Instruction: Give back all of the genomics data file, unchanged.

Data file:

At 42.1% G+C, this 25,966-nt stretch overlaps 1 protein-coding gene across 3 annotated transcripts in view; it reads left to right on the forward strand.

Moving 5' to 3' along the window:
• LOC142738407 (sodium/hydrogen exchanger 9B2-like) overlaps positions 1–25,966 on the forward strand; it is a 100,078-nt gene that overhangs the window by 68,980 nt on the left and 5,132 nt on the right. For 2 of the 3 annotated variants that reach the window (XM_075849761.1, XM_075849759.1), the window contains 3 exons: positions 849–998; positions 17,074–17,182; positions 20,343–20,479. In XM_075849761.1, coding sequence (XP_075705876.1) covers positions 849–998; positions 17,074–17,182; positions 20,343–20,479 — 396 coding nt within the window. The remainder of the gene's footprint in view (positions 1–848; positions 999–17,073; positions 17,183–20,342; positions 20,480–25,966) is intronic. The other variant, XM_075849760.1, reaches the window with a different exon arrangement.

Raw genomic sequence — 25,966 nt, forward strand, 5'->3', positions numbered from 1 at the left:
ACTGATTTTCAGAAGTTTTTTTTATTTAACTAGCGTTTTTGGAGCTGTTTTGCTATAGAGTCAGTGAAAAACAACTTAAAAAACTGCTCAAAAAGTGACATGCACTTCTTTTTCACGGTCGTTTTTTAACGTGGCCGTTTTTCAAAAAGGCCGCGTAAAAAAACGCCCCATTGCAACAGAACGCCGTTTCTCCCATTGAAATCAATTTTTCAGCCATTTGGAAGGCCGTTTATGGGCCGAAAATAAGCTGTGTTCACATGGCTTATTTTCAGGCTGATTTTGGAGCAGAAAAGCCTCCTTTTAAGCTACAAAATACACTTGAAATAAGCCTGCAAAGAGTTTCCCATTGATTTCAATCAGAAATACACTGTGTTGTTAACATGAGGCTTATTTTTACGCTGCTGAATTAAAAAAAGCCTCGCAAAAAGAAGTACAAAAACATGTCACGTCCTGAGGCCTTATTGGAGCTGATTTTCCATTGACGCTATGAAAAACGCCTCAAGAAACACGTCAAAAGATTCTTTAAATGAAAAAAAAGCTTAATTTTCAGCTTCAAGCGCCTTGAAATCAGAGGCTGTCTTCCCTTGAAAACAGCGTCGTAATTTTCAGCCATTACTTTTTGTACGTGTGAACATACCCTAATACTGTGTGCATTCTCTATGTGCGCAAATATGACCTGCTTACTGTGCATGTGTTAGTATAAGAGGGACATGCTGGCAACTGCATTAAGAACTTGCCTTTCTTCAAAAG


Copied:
At 42.1% G+C, this 25,966-nt stretch overlaps 1 protein-coding gene across 3 annotated transcripts in view; it reads left to right on the forward strand.

Moving 5' to 3' along the window:
• LOC142738407 (sodium/hydrogen exchanger 9B2-like) overlaps positions 1–25,966 on the forward strand; it is a 100,078-nt gene that overhangs the window by 68,980 nt on the left and 5,132 nt on the right. For 2 of the 3 annotated variants that reach the window (XM_075849761.1, XM_075849759.1), the window contains 3 exons: positions 849–998; positions 17,074–17,182; positions 20,343–20,479. In XM_075849761.1, coding sequence (XP_075705876.1) covers positions 849–998; positions 17,074–17,182; positions 20,343–20,479 — 396 coding nt within the window. The remainder of the gene's footprint in view (positions 1–848; positions 999–17,073; positions 17,183–20,342; positions 20,480–25,966) is intronic. The other variant, XM_075849760.1, reaches the window with a different exon arrangement.

Raw genomic sequence — 25,966 nt, forward strand, 5'->3', positions numbered from 1 at the left:
ACTGATTTTCAGAAGTTTTTTTTATTTAACTAGCGTTTTTGGAGCTGTTTTGCTATAGAGTCAGTGAAAAACAACTTAAAAAACTGCTCAAAAAGTGACATGCACTTCTTTTTCACGGTCGTTTTTTAACGTGGCCGTTTTTCAAAAAGGCCGCGTAAAAAAACGCCCCATTGCAACAGAACGCCGTTTCTCCCATTGAAATCAATTTTTCAGCCATTTGGAAGGCCGTTTATGGGCCGAAAATAAGCTGTGTTCACATGGCTTATTTTCAGGCTGATTTTGGAGCAGAAAAGCCTCCTTTTAAGCTACAAAATACACTTGAAATAAGCCTGCAAAGAGTTTCCCATTGATTTCAATCAGAAATACACTGTGTTGTTAACATGAGGCTTATTTTTACGCTGCTGAATTAAAAAAAGCCTCGCAAAAAGAAGTACAAAAACATGTCACGTCCTGAGGCCTTATTGGAGCTGATTTTCCATTGACGCTATGAAAAACGCCTCAAGAAACACGTCAAAAGATTCTTTAAATGAAAAAAAAGCTTAATTTTCAGCTTCAAGCGCCTTGAAATCAGAGGCTGTCTTCCCTTGAAAACAGCGTCGTAATTTTCAGCCATTACTTTTTGTACGTGTGAACATACCCTAATACTGTGTGCATTCTCTATGTGCGCAAATATGACCTGCTTACTGTGCATGTGTTAGTATAAGAGGGACATGCTGGCAACTGCATTAAGAACTTGCCTTTCTTCAAAAG